The Simpsons - The Complete Third Season
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Broadcast in 1991, the third season of The Simpsons contains a host of candidates for "Best Simpsons Episode Ever." Homer is in such good form throughout that a reasonable case can be made that he has superseded the importance of his Greek namesake in the annals of culture and civilization. The opener, "Stark Raving Dad," for instance, features a guest appearance by an uncredited Michael Jackson, who plays an obese white inmate whom Homer meets while confined to a mental institution. Other standout episodes include "Like Father, Like Clown," in which Krusty reveals he is estranged from his Rabbi father; this is The Simpsons at the height of its powers, mature, ironic, erudite, and touching while bristling with slapstick and Bart-inspired cheek. "Flaming Moe's" features Aerosmith and sees Homer invent a cocktail that desperate, sleazy bartender Moe steals from him. "Radio Bart" is another demonstration of the series' knack for cultural references, parodying the Billy Wilder movie Ace in the Hole. Finally, there's "Brother Can You Spare Two Dimes," in which Danny DeVito reprises his role as Homer's brother, regaining the fortune Homer lost him by inventing a Baby Translator. Immensely enjoyable at any level, this third year demonstrates conclusively that The Simpsons is quite simply, and by a large margin, the greatest television show ever. --David Stubbs
- 24 episodes on four discs
- Commentary on all episodes
- Storyboards & sketches
- TV ads
- Baby translator
- Audio outtakes
- Jukebox feature
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Top customer reviews
All that said, what is really important is whether or not the episodes make you laugh, and without fail season three delivers. As much as I love "The Simpsons" there are always one or two stinkers in every season, but fortunately, this collection is the exception that proves the rule. From top to bottom there isn't a single episode in season three that I would skip over. At the same time, these episodes are for some reason rarely seen in syndication, so seeing them here uncut makes them all the more enjoyable; sort of like reuniting with a long lost friend.
In fact, I can't recall having ever seen the "Bart the Murderer" episode in syndication, and I had actually forgotten that it even existed. Likewise, "Flaming Moe's" my all-time favorite episode, and perhaps the most bitingly satirical episode ever, shows up once in a blue moon. The same can be said for "Black Widower" which reintroduces a much more polished Sideshow Bob, "I Married Marge", the first of many fantastic "flashback" episodes and "Bart the Lover" which features some great lines from Homer and the best end credits graphic ever.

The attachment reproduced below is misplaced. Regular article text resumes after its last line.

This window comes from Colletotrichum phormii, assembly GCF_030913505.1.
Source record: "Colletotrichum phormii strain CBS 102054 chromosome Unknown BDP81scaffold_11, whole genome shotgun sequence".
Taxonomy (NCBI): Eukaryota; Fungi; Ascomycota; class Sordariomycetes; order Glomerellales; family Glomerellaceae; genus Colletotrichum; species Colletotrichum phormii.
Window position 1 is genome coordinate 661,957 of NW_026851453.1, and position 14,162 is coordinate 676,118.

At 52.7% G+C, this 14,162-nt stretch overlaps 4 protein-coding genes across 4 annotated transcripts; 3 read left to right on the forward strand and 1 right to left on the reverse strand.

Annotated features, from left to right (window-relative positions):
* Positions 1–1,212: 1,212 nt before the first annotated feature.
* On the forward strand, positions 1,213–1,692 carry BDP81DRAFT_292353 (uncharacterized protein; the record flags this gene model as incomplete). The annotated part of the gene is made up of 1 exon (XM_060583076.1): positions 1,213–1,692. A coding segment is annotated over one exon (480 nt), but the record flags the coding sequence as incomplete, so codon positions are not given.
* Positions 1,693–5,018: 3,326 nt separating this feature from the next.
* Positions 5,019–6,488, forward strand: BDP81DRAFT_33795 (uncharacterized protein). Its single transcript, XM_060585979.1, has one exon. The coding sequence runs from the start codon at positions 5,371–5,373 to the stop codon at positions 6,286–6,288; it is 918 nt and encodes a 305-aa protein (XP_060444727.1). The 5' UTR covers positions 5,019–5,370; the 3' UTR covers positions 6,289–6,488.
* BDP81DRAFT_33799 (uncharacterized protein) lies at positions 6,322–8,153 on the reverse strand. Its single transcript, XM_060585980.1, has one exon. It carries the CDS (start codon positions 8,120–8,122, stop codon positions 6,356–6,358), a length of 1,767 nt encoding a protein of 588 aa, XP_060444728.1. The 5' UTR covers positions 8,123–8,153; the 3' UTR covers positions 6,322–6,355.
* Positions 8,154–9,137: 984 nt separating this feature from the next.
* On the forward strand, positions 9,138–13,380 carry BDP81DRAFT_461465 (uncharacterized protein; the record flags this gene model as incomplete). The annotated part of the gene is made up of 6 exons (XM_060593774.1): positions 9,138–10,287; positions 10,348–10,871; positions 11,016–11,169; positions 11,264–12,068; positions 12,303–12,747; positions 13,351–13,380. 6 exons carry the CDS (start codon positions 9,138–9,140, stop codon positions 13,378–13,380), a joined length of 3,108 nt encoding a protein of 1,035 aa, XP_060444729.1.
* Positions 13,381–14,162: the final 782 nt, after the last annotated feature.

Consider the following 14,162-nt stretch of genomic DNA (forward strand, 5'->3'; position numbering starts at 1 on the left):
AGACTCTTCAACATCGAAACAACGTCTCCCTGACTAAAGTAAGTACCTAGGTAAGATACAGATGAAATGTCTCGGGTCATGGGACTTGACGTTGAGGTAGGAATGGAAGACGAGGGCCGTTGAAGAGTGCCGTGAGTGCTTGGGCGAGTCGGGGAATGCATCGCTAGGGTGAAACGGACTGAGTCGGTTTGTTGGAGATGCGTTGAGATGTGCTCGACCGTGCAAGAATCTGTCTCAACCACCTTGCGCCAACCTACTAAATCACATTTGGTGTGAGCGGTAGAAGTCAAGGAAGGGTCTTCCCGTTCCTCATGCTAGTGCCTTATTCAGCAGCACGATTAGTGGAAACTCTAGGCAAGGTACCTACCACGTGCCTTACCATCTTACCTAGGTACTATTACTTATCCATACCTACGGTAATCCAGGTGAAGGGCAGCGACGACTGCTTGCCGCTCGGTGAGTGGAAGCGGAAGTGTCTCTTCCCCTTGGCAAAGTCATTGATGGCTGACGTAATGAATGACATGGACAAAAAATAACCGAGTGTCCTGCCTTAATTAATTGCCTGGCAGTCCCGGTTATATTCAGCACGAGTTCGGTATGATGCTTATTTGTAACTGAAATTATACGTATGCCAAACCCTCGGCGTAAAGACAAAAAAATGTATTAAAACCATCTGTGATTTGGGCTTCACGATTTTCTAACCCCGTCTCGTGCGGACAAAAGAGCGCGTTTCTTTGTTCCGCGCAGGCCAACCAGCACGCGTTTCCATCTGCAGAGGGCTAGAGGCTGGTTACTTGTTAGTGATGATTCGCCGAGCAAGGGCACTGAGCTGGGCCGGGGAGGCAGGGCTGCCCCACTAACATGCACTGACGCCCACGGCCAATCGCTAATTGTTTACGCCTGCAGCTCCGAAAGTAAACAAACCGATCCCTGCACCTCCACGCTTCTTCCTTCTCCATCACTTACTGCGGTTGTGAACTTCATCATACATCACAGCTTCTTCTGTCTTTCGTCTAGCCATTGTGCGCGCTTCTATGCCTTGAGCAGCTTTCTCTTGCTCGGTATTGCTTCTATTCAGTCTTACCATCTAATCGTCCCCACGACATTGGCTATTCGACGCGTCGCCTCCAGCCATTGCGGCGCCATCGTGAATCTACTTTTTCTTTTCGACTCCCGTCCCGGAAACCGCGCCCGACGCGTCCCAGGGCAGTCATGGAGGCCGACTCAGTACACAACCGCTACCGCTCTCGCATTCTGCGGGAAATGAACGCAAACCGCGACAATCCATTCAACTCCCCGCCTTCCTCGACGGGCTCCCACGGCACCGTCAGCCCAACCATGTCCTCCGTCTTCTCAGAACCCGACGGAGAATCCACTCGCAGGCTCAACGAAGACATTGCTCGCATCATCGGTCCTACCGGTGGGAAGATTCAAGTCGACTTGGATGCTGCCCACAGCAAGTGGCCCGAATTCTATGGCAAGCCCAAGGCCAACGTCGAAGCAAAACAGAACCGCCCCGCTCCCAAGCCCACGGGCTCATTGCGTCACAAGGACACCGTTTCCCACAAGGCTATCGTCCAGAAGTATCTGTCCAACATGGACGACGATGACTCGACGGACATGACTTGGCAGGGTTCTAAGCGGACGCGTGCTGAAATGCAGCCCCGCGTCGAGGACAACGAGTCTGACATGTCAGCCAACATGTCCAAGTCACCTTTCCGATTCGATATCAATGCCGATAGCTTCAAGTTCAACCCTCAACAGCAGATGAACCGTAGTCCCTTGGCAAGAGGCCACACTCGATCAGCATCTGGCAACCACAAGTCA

I could go on, but any fan of "The Simpsons" will know and love these episodes as well, if not better, than I do. I will say, though, that these DVD's are a step above the first two seasons. Instead of the ugly, clunky menus, there is a streamlined interface, which includes the much requested option to play all of the episodes on the disc back to back. At the same time the color is rejuvenated, as one would expect from the prior releases, but perhaps somewhat surprising is how good these discs sound. The first two seasons always sounded a little off to me in 5.1 surround, but season three sounds fantastic; the producers deserve a lot of credit for taking full advantage of the available technology. Likewise, the addition of commentary for every episode speaks to the dedication to these releases, even if it is unlikely I'll ever listen to all twenty-four of them.
In the end, if you are a fan of "The Simpsons", nothing I say here is going to make it more likely that you'll buy this set. Like me, you're compelled to for the sake of owning the episodes, even after the lackluster production values of the first two seasons. However, I can reassure you that this set defines a new standard for Simpson's collections, and the additional features are worth every penny. Conversely, if you're a casual fan, but thinking about buying one of the seasons, start with this one. If it isn't the best season ever, it is certainly in the top three, and the layout and extras on these discs are light years ahead of the previous two collections.
Also, there is NO commentary unlike some of the lower rating reviews have said. If anyone reads a 1 or 2 star review about Season Three of The Simpsons having commentaries in the beginning of each episode, they are wrong. This Box Set does not have unwanted commentaries. More than likely the setting is in the Special Features option.
The first episode on disk one is "Stark Raven Dad" which features the guest voice of Michael Jackson who was credited as "John Jay Smith" instead of his actual name.
Disk two has "Tree House of Horrors II". It's a great start to the second disk. I had actually read the short story "The Monkey's Paw" when I was in school and it was one of few short stories that I enjoyed reading that I actually read.
There are four disks to Season Three and I enjoy this season very much. I would recommend it as well as Seasons One and Two.
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